Entrepreneurs are always looking for “Strategic Investors” — corporate VC such as Intel, Verizon, SAP, Microsoft, etc. The view is that these investors provide not only capital, but also guidance on the product roadmap, engineering/dev resources, critical introductions, and they’re often customers themselves. For instance Cloudera was 22% owned by Intel prior to the IPO. The demand for strategic investors lead us to ask: how important are Strategic Investors and are they critical to success? The answer in our view is ‘no’.
To arrive at that conclusion, we looked at the major investors in 97 tech companies prior to going public. We found that of the 97 companies, only 16 had a strategic investor. The remaining 81 companies had only traditional VC or financial institutions as investors, but no strategics. In other words, having a strategic investor was not critical to making it to IPO for 84% of the companies we looked at. The data is below.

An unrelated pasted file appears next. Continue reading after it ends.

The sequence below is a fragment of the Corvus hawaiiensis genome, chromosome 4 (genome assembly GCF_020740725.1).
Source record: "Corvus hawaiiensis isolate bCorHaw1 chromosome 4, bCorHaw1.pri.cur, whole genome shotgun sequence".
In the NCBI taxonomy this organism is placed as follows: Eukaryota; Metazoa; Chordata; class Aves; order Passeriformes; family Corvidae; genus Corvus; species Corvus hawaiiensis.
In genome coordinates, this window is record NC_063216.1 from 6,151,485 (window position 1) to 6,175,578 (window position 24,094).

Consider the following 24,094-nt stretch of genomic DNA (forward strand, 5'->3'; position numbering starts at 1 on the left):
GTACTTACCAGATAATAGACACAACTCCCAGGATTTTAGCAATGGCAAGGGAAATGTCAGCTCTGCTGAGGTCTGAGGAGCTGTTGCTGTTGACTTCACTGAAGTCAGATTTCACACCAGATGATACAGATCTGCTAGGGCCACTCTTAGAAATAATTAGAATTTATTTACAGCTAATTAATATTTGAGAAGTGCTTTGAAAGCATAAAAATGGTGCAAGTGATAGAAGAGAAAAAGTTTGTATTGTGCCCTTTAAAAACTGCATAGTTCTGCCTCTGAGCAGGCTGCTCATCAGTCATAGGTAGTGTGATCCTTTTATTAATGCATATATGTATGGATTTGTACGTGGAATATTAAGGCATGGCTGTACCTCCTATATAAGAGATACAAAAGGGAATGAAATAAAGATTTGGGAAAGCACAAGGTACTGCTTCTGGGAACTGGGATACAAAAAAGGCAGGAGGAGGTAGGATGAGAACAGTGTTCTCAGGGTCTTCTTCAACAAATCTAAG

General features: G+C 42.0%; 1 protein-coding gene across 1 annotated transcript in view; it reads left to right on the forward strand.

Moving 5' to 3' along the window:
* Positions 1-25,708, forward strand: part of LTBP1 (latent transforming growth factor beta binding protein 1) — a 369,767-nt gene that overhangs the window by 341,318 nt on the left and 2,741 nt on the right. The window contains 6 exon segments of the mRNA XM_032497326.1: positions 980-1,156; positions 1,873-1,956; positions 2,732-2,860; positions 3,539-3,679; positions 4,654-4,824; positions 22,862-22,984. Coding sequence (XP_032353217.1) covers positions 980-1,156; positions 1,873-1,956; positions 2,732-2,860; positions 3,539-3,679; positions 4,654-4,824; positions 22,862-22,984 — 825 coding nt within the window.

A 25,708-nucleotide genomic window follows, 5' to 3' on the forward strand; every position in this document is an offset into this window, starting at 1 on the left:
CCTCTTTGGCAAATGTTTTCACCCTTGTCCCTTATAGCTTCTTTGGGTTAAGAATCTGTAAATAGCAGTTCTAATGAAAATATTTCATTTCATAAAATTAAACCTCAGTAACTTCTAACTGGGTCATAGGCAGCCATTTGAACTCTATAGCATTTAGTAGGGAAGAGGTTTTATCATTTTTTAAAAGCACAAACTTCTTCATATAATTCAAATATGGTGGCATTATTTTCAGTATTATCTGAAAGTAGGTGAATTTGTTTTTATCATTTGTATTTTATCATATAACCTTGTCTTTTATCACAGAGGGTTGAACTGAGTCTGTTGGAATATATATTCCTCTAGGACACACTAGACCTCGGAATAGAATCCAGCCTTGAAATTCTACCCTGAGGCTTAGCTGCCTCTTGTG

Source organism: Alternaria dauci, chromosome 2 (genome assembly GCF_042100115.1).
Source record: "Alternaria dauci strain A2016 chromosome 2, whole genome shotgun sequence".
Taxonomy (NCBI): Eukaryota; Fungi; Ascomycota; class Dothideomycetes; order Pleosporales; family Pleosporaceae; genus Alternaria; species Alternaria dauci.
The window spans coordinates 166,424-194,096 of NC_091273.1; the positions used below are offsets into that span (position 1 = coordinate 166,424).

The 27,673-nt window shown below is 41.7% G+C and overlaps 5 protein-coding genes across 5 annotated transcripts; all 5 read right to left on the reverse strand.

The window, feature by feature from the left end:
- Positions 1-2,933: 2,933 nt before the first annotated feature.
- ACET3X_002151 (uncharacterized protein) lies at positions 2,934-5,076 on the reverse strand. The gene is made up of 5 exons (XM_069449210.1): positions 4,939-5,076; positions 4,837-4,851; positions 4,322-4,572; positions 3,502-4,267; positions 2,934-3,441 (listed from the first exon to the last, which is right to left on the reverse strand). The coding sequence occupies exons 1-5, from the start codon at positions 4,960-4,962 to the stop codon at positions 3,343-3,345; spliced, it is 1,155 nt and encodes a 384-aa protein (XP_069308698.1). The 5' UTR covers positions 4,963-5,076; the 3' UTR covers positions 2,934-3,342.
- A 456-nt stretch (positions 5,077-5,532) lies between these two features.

While there is certainly value in having strategic investors they’re not critical to success, based on the low density of strategics invested in tech companies that have gone public. What’s more important is to find investors that help when they can, are supportive of the business (both financially and emotionally), and know when to step out of the way and let you do your thing.